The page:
Title Brands: Lemon
It is common to call any car that has excessive mechanical problems a "lemon." However, you might not know that each state has its own standards (or "lemon laws") on what actually makes a vehicle a lemon. In fact, not all states even have lemon laws.
Generally speaking, if a certain element of a vehicle has malfunctioned several times while under warranty, and this malfunctioning element makes the car inoperable or unsafe to drive, such a vehicle could be branded by the state as a lemon on its title.
The key point is that the problem with the vehicle must be so severe as to make the vehicle a) undriveable or b) unsafe to drive. If your car is making a strange noise, but drives just fine, most likely your vehicle would not be classified as a lemon. If your car's brakes or headlights don't work or if the car cannot drive in reverse, those are more serious problems that would probably make the car a lemon.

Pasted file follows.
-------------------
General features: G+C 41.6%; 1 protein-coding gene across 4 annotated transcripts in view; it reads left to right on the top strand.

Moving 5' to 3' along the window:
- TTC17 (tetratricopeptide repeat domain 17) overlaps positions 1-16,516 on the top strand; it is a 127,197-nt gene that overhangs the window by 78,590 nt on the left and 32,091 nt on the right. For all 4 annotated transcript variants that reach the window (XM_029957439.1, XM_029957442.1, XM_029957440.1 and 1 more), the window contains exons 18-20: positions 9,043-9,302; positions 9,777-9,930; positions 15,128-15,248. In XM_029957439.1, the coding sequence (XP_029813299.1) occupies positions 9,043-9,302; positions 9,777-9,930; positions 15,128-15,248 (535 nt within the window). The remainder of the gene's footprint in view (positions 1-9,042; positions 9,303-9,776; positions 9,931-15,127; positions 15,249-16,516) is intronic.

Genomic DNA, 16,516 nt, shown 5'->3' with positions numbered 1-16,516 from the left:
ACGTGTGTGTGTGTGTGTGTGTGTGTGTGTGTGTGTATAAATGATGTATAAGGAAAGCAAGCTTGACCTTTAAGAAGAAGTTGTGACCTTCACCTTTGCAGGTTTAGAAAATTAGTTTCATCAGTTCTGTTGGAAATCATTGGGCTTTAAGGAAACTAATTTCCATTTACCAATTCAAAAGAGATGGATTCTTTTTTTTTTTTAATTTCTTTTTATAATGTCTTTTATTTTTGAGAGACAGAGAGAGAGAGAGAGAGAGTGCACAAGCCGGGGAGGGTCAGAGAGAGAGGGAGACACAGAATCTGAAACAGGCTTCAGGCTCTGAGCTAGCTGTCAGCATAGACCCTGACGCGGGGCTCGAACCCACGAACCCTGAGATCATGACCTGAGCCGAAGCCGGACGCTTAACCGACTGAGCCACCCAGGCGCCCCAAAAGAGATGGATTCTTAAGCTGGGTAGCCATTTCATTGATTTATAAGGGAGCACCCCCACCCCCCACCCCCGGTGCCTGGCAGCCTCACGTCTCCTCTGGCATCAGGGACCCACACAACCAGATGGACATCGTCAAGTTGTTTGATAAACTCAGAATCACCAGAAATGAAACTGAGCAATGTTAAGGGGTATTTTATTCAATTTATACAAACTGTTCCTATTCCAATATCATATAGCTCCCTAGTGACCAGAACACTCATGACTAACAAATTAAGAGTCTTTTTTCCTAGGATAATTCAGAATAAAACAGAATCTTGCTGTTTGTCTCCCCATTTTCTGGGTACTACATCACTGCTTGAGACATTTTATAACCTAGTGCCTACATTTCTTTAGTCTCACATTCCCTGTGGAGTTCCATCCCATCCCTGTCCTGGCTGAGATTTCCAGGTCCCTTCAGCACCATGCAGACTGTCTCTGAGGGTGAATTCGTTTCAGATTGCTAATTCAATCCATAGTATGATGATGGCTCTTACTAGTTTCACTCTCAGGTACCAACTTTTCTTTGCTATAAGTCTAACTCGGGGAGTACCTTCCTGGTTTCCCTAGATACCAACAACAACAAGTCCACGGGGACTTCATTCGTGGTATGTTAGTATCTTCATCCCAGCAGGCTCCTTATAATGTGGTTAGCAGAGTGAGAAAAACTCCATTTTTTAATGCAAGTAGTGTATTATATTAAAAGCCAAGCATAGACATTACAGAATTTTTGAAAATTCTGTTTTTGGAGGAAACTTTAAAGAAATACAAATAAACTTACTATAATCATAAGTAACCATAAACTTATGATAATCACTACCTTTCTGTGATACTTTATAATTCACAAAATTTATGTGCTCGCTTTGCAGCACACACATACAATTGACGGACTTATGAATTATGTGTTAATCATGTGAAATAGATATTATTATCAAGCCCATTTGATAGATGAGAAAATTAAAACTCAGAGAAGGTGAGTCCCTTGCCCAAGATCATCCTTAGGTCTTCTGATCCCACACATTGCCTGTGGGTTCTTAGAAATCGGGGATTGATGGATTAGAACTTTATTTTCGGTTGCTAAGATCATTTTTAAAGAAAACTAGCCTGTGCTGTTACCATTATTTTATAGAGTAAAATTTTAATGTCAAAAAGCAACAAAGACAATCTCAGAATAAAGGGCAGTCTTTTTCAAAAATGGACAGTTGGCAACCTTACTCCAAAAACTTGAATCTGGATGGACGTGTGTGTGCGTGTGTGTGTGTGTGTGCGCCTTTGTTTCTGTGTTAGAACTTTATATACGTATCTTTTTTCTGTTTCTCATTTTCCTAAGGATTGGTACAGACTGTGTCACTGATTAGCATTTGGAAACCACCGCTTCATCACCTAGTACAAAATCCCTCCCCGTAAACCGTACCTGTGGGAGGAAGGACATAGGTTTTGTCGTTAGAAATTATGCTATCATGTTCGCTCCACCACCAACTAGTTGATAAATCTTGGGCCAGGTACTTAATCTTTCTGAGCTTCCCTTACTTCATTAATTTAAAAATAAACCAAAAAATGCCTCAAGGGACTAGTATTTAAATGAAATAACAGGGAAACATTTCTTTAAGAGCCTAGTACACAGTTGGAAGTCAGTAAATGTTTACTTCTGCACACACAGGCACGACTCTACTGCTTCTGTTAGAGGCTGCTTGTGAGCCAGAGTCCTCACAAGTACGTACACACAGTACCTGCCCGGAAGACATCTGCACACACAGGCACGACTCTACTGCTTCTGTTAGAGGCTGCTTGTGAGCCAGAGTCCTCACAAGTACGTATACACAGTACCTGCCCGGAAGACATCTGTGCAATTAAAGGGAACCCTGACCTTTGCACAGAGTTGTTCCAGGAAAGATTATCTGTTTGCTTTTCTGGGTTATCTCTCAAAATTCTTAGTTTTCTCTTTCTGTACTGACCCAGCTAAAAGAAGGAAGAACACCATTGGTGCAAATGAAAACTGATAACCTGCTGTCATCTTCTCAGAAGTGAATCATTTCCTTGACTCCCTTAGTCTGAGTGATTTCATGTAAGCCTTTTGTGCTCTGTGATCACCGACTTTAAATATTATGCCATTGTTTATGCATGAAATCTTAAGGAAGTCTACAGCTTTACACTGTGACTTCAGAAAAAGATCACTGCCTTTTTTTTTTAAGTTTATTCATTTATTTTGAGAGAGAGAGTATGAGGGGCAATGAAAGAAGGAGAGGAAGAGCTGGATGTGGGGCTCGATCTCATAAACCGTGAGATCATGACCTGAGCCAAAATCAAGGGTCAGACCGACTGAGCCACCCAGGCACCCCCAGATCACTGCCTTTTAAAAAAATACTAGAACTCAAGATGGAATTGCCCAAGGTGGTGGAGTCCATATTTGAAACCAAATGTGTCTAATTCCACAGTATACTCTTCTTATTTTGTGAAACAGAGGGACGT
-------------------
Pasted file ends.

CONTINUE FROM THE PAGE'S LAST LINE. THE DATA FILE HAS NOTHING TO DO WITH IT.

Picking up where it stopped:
Another key point is that the manufacturer be given a chance to repair the problem. If the vehicle continues to have the same problem (even after three or four attempts to repair it), the vehicle can be branded as a lemon. In addition, the problems must have occurred during the warranty period.
It's important to remember that each state has its own lemon law. Your vehicle might be considered a lemon in one state but not considered a lemon in another state. Contact your state department of motor vehicles to learn more about the lemon laws in your state.
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